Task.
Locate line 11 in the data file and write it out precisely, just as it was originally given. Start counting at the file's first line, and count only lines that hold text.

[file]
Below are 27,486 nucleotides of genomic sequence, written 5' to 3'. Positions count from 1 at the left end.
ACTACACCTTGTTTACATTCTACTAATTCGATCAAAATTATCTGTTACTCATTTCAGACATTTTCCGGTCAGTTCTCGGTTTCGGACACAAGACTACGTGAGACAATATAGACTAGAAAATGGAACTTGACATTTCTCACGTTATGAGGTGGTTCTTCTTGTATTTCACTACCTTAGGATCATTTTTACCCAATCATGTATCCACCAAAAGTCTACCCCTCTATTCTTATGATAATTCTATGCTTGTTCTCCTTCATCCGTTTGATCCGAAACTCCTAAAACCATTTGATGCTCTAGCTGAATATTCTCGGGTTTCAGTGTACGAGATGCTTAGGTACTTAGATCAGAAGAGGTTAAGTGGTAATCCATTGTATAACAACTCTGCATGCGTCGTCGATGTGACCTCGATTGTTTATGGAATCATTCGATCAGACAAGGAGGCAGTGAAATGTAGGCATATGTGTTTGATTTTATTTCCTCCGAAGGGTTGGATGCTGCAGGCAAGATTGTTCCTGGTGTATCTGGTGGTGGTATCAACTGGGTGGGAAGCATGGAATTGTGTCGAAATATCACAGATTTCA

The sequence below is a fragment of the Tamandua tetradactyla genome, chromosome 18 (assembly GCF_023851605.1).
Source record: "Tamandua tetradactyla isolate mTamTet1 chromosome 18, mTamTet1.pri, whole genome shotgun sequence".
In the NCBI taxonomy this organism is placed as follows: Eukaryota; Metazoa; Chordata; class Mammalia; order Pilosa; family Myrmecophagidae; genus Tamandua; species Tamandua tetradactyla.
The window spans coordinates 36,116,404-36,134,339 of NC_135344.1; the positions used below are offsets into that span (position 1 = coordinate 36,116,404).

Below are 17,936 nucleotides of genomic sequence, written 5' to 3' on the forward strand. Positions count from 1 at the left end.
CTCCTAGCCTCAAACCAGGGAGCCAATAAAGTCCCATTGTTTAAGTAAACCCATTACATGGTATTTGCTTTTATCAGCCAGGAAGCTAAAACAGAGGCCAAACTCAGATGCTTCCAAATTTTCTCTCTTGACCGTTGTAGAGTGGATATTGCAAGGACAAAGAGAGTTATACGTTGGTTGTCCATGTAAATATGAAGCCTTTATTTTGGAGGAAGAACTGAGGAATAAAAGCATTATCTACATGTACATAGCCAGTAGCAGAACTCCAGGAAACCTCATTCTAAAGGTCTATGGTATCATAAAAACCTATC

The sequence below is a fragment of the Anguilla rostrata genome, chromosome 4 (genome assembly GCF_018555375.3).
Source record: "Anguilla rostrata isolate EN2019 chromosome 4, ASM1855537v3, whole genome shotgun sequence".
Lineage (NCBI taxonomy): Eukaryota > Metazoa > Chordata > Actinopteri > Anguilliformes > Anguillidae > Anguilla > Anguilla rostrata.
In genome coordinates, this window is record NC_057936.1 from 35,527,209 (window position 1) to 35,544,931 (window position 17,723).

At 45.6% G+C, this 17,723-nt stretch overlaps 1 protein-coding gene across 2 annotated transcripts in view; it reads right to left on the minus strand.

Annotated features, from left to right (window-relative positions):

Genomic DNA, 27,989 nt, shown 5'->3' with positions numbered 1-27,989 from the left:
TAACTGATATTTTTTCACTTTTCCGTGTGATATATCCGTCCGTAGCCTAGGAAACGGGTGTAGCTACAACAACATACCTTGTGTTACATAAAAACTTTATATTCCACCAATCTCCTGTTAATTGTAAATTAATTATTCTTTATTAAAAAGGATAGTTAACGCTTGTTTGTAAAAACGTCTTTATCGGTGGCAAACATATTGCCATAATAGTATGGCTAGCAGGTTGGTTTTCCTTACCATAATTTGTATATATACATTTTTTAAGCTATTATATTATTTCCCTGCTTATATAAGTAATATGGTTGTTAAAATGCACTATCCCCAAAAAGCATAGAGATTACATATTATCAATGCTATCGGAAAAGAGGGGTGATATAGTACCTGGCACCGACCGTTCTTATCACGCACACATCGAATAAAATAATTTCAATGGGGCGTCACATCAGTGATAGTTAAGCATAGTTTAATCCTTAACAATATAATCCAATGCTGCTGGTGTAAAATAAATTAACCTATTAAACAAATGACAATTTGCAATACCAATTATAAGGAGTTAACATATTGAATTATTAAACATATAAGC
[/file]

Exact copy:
Lineage (NCBI taxonomy): Eukaryota > Metazoa > Chordata > Actinopteri > Anguilliformes > Anguillidae > Anguilla > Anguilla rostrata.